To loosely paraphrase the writer Charles Dickens, from his novel Great Expectations, ‘suffering is stronger than all other teaching…it will bend and break us with the hope of it being into a better shape’. A truly ingenious observation. Much of society operates on the premise of hope. It liters religion as well as a large portion of contemporary society. The problem is that hope is a sit-down process in a world built only on action. Fortune may or may not favor the bold, it definitely favors the financially and genetically well-off, but all things equal it more often than not rewards the doers over the wishful thinkers. This I know to be true, as I have wasted most of my life being the later.
The question then begs where does wishful thinking come from and if it’s such an unhealthy practice what is the more appropriate life course to take? Let’s start with the first. Wishful thinking is a failure to recognize things in their truest nature. It is the suspension of data-based fact in favor of a sentimental and false reality. Wishing in fact has little to do with thinking and a lot more to do with hoping…and hoping has more to do with idealizing rather than realizing. In order for things to be or remain cohesive they have to be connected correct? If you and I are talking on the phone and our call drops we have become disconnected and on a microcosmic level we have become separated from one another because our signal was ‘lost’.
It’s in this state of being ‘lost’ we become (at least at times) extremely desperate to be found, to be saved, to be reconnected. We are vulnerable and in becoming so find ourselves operating on an increasingly emotional level. Constantly submitting a person’s thought process to this state is tantamount to giving your teenage driver a 12 pack of beer, a bottle of Xanax and the keys to a Formula 1 vehicle…essentially a terrible idea. Here we arrive at the second part of the aforementioned, ‘the more appropriate life course to take’. This one is tricky and likely why it is not done with greater frequency. The solution is in the above title – managing expectations. This goes back to the core of what I’m sure I’ve repeated numerous times; see, recognize, understand and plan accordingly.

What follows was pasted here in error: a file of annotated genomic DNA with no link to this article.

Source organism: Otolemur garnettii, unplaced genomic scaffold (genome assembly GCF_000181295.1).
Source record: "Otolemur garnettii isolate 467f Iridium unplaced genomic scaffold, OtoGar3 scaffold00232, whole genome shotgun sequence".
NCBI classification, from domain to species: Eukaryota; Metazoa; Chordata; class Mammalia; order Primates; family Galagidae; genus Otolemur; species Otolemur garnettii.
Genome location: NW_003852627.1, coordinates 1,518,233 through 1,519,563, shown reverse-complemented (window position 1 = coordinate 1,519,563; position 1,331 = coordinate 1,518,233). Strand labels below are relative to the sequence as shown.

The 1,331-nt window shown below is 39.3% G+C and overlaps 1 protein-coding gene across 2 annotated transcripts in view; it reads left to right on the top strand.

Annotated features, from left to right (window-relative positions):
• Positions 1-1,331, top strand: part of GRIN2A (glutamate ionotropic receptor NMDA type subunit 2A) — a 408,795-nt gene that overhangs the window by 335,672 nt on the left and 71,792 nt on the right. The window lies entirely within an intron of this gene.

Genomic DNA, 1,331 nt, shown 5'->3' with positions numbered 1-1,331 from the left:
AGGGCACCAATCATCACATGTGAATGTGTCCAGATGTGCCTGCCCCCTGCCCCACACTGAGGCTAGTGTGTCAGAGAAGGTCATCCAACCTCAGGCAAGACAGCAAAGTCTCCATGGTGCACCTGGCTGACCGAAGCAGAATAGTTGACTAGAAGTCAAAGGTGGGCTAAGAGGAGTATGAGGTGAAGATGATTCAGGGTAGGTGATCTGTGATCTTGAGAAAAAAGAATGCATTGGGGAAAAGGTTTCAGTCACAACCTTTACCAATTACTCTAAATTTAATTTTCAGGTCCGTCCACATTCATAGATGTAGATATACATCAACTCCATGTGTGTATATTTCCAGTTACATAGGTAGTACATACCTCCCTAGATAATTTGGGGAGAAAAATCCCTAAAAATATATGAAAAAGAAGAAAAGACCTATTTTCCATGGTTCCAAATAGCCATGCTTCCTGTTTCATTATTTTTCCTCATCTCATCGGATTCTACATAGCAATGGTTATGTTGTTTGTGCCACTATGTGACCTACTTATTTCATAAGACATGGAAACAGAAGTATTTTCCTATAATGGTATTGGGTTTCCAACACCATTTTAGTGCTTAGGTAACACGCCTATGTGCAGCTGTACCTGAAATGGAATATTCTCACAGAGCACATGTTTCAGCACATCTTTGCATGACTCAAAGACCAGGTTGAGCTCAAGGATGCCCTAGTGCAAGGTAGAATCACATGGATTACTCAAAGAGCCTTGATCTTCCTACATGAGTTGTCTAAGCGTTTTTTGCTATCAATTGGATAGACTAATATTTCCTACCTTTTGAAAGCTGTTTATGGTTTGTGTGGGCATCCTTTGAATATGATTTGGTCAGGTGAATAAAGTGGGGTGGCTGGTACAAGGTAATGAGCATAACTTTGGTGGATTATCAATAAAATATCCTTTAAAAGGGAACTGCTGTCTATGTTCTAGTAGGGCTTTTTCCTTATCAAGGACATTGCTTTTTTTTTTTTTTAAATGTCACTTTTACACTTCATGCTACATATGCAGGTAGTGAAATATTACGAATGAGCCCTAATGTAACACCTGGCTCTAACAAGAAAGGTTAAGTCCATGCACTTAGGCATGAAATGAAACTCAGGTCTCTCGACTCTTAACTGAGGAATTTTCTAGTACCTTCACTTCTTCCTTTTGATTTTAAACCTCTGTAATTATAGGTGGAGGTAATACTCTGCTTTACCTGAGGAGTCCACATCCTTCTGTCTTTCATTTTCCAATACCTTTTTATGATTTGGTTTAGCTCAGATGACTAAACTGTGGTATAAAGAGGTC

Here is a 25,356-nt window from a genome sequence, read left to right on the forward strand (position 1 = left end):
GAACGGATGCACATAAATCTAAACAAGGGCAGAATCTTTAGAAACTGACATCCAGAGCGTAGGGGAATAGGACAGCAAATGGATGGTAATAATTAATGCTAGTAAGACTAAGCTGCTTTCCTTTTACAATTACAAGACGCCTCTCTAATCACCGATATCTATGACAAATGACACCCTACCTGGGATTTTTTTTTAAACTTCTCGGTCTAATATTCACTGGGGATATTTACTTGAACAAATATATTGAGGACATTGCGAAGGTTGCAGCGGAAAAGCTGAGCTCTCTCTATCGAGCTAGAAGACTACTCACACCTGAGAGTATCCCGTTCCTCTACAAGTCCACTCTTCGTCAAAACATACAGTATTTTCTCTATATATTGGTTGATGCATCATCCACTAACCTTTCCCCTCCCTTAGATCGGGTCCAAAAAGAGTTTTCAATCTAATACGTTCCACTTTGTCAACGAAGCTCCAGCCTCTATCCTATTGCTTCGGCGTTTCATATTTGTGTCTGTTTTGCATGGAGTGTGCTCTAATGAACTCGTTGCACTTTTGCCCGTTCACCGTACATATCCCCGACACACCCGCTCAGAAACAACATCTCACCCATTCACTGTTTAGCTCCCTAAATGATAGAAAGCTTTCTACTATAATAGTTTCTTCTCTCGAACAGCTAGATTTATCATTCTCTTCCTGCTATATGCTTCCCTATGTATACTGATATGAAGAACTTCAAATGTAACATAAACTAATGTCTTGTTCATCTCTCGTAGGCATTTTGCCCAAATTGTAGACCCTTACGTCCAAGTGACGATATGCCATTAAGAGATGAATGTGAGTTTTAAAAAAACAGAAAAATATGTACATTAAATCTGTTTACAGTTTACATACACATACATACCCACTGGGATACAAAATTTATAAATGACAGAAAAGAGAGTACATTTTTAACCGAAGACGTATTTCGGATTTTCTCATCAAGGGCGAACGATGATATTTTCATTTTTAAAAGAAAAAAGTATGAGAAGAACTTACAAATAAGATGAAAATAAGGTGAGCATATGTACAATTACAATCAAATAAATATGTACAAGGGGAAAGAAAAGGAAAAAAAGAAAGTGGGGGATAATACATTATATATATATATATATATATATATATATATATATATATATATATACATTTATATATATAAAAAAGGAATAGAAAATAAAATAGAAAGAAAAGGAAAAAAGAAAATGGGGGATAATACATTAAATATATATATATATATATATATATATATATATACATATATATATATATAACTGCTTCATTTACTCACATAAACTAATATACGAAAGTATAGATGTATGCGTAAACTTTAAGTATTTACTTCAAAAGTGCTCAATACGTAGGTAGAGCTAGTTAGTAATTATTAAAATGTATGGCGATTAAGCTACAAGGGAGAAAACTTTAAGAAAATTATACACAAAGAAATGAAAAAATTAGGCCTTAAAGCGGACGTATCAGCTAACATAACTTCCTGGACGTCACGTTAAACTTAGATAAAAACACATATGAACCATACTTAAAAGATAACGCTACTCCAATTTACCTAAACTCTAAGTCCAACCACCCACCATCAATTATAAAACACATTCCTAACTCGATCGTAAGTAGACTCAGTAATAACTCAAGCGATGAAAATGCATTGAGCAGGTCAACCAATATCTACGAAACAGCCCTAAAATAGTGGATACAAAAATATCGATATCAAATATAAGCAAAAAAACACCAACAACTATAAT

See where you are. The ability to do this even a younger child can conceptualize. They can also mentally bridge the next part, recognize. Comparing oneself to others generally happens pretty early in life so constructively take advantage of it. Understanding who we are, how we relate to others and the required facets for living is a giant leap that once made, while not insuring success, is 3/4th the process. The final part is to plan accordingly. Take what you enjoy along with what you’re good at, in addition to what you’re not so good at, and begin to carefully craft the possibilities. When a person does this life becomes less of a guess and more of formulated calculation. Managing your expectations in the end is just as much an act of dealing with the distortions promulgated by those overly fixated on the ‘hereafter’ as it is about becoming self-aware. Shakespeare was correct when he stated that above all things be true to yourself…because, as you’ll discover, much of the rest of the world is hellbent on selling you its crap.